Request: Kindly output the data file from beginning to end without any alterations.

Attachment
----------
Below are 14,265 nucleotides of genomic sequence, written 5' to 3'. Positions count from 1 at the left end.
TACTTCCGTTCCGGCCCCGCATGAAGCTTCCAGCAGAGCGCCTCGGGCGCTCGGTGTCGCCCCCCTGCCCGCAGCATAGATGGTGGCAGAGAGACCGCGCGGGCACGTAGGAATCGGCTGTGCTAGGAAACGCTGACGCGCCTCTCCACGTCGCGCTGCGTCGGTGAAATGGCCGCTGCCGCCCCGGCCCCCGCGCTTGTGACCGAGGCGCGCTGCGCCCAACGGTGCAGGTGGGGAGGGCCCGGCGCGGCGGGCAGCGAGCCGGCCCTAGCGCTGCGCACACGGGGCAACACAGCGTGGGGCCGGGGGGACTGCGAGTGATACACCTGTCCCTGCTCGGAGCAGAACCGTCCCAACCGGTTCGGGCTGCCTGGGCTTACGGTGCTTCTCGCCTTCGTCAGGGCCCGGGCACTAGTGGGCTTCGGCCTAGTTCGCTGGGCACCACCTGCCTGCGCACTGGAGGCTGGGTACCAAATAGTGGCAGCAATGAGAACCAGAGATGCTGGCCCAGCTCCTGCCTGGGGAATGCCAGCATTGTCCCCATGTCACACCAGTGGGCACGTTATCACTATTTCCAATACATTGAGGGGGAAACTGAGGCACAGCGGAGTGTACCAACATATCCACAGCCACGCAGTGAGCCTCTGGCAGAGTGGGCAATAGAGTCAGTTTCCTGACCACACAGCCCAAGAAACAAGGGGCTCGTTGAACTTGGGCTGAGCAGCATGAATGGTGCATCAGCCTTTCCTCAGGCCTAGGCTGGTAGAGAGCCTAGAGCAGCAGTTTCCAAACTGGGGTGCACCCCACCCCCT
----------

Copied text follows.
Below are 14,265 nucleotides of genomic sequence, written 5' to 3'. Positions count from 1 at the left end.
TACTTCCGTTCCGGCCCCGCATGAAGCTTCCAGCAGAGCGCCTCGGGCGCTCGGTGTCGCCCCCCTGCCCGCAGCATAGATGGTGGCAGAGAGACCGCGCGGGCACGTAGGAATCGGCTGTGCTAGGAAACGCTGACGCGCCTCTCCACGTCGCGCTGCGTCGGTGAAATGGCCGCTGCCGCCCCGGCCCCCGCGCTTGTGACCGAGGCGCGCTGCGCCCAACGGTGCAGGTGGGGAGGGCCCGGCGCGGCGGGCAGCGAGCCGGCCCTAGCGCTGCGCACACGGGGCAACACAGCGTGGGGCCGGGGGGACTGCGAGTGATACACCTGTCCCTGCTCGGAGCAGAACCGTCCCAACCGGTTCGGGCTGCCTGGGCTTACGGTGCTTCTCGCCTTCGTCAGGGCCCGGGCACTAGTGGGCTTCGGCCTAGTTCGCTGGGCACCACCTGCCTGCGCACTGGAGGCTGGGTACCAAATAGTGGCAGCAATGAGAACCAGAGATGCTGGCCCAGCTCCTGCCTGGGGAATGCCAGCATTGTCCCCATGTCACACCAGTGGGCACGTTATCACTATTTCCAATACATTGAGGGGGAAACTGAGGCACAGCGGAGTGTACCAACATATCCACAGCCACGCAGTGAGCCTCTGGCAGAGTGGGCAATAGAGTCAGTTTCCTGACCACACAGCCCAAGAAACAAGGGGCTCGTTGAACTTGGGCTGAGCAGCATGAATGGTGCATCAGCCTTTCCTCAGGCCTAGGCTGGTAGAGAGCCTAGAGCAGCAGTTTCCAAACTGGGGTGCACCCCACCCCCT